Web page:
The Elephant in the (Play)Room

I’m staving off the pandemic blues by throwing myself into a home-improvement project that includes a bookcase shaped like an elephant and several gallons of Benjamin Moore’s First Light pink paint. The idea is to transform a guest bedroom in my house into a magical kid’s playroom, one that will delight my three grandchildren once the COVID-19 pandemic is over and they can safely visit Grandma Nini again.

The gray elephant will be the focal point of a room that includes a miniature treehouse filled with tiny stuffed animals, twinkle lights, a pink trunk full of Jack and Jill magazines from the early 1960s, Madame Alexander dolls, and lots of children’s books.

The inspiration for the project dates back to 1975, when I was a rookie reporter at The Oakland Press in Pontiac, Michigan, assigned to write a feature story about 75-year-old Helen Williams, who was known in local schools as “The Story Lady.”

For many years, Helen operated a bookshop called “The Old Red House” from the living room of her Rochester, Michigan home, in addition to teaching children’s literature at Wayne State University. She was one of those people who make an indelible impression, not just because she wore her hair in Gibson Girl fluffy bouffant style and seemed like a throwback to the Edwardian era. Her house featured a special children’s reading and playroom, one that you entered through a child-size door. I’m trying to conjure up that room from memory and recreate it.

Helen started the interview (of course, she gained control of the conversation immediately), by asking if I had ever read one of her favorite authors, a Canadian-born poet named Herbert Hipwell Penny, also known as Bert Penny. I recall her reading me a selection of his poems, including one entitled Dogs Take Bigger Bite of Family Budget.

             Go pinch the penny, squeeze the eagle

            To gratify the regal beagle.

            The family meals of soup with noodle

            Won’t cost as much as poodle food’ll.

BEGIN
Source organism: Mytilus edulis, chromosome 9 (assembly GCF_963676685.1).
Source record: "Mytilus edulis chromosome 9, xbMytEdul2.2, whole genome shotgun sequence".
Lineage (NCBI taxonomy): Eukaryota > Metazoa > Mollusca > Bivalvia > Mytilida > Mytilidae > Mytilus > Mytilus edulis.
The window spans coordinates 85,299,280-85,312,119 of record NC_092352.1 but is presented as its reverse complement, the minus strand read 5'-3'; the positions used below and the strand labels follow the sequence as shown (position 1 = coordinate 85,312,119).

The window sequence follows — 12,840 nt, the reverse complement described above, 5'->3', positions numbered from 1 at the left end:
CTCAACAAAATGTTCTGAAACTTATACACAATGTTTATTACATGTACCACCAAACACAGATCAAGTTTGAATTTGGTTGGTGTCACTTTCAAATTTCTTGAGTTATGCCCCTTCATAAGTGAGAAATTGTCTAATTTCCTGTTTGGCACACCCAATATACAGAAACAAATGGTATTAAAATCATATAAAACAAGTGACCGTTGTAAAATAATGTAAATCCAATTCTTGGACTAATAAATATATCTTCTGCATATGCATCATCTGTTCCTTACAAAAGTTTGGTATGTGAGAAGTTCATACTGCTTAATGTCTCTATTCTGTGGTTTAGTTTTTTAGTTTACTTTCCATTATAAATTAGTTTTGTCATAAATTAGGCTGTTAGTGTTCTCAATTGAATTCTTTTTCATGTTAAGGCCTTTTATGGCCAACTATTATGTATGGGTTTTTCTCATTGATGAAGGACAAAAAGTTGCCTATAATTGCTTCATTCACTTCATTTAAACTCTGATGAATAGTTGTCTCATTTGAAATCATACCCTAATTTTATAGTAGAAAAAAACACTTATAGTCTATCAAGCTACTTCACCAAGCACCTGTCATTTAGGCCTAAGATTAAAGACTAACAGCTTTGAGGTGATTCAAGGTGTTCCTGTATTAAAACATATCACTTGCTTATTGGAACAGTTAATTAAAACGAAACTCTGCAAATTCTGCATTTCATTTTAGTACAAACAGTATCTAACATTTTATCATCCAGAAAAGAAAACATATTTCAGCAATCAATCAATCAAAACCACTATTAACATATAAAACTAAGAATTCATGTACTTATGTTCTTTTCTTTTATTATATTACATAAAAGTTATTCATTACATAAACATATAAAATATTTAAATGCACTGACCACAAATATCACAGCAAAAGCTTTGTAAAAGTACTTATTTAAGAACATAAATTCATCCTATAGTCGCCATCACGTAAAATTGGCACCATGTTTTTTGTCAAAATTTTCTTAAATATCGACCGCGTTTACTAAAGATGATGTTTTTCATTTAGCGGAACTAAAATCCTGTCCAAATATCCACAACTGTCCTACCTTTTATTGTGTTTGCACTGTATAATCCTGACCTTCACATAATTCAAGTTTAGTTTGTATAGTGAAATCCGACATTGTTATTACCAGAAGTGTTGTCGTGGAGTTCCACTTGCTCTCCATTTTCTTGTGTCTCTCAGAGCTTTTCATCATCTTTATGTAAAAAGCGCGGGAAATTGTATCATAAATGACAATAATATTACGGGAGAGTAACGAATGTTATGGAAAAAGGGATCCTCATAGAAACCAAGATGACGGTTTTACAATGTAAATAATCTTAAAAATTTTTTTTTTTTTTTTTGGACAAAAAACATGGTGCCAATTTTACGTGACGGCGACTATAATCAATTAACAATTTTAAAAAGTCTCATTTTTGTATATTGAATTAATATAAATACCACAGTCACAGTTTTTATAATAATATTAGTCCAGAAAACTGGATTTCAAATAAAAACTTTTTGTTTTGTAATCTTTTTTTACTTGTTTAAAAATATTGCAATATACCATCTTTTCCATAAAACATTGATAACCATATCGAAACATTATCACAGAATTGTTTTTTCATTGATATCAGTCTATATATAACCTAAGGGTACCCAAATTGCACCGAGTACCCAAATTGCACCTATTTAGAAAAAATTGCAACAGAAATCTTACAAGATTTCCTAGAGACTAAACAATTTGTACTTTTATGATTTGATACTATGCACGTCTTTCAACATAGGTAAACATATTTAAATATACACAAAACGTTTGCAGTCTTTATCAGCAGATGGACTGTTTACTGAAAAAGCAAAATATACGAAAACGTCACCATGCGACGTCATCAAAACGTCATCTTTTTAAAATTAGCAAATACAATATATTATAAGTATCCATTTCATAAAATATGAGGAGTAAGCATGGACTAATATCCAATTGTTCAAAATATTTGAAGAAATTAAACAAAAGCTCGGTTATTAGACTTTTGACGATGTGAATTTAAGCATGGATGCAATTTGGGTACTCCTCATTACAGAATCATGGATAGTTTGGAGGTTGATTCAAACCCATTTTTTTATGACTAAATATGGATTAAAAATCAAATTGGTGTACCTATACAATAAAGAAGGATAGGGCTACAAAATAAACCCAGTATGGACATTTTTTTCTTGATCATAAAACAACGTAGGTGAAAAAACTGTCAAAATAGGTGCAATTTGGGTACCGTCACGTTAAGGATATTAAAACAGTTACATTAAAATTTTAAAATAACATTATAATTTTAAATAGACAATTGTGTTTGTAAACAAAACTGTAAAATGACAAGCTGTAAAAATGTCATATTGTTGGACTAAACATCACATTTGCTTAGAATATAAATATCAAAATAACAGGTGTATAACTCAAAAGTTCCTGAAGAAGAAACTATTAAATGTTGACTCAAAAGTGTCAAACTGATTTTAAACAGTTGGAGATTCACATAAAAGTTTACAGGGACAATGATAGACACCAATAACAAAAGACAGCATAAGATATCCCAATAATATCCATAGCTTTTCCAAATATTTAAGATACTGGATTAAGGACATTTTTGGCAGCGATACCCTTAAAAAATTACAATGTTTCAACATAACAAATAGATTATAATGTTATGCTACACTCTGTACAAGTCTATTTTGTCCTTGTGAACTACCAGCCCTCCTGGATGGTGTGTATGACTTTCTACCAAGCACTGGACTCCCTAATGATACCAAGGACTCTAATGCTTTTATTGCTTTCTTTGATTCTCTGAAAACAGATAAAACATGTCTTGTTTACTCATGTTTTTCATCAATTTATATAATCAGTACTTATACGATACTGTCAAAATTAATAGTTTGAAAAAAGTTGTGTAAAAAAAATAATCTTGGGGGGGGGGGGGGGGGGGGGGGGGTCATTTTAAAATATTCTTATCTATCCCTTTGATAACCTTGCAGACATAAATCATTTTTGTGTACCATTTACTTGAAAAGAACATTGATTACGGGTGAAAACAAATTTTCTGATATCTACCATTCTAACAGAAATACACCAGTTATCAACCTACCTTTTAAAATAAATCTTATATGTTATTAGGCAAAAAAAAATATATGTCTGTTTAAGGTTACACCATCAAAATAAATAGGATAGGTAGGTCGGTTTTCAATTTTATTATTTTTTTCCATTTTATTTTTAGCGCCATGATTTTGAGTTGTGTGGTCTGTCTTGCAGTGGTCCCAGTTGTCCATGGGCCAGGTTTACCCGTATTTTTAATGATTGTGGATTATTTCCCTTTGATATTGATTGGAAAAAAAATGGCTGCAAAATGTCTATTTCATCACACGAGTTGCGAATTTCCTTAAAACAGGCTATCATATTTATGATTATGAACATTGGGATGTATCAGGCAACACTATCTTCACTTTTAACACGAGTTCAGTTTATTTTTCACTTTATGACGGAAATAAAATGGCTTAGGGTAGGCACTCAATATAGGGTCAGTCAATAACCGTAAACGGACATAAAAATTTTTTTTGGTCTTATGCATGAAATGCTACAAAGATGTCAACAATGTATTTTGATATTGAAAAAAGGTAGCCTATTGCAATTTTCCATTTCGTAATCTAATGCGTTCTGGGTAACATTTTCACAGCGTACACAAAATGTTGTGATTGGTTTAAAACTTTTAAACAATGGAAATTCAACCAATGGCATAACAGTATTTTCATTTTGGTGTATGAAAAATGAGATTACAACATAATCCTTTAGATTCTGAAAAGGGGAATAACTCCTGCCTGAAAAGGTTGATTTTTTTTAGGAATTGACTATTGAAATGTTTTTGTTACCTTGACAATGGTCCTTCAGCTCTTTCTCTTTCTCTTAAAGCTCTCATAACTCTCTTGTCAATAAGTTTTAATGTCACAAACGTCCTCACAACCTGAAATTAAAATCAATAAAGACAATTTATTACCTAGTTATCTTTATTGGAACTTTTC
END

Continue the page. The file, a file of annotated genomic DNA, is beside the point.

Your pledge of grub, though only tacit,

            Is counted as a basset asset.

            And this is sure to drive you lotty:–

            The menu for a potty scottie.

            Many a man is now a debtor

            Since he became a setter petter.

            You’ll need the mint to make, by golly,

            A melancholy collie jolly.

            Though day by day we don’t begrudge it,

            How does the bitten budget judge it?

She roared with laughter after reading it, and we had a discussion about whether it was great art or – literally – doggerel. I later learned Helen had written the forward for Penny’s book Dandelion and Other Poems, describing his work as “little masterpieces. Choice and tender, witty-wise and often profound, they represent a great teacher’s ability to teach with a rare and subtle soft-touch.” After our interview, this great teacher sent me a copy of the book, inscribed in an old-fashioned hand that said, “From that old gal, Helen Williams, to a new friend and fellow reader.” Since then, I’ve become a lifelong fan of Penny’s work, especially his canine poems, such as The Preacher’s Dog.

            The preacher’s dog Spot is a friendly Dalmation,

            A volunteer guide on the road to salvation.

            On Sundays, aglow from his Saturday bath,

            He shepherds the worshippers up the straight path.

 Helen was the best kind of teacher, sharing unknown authors, and carving out spaces for kids to play or curl up with a good book. Her love of reading was infectious. As a teacher, a parent, and a grandparent, I hold her up as a model of getting others excited about books. In her honor, Dandelion will occupy a place of honor on the elephant bookshelf.

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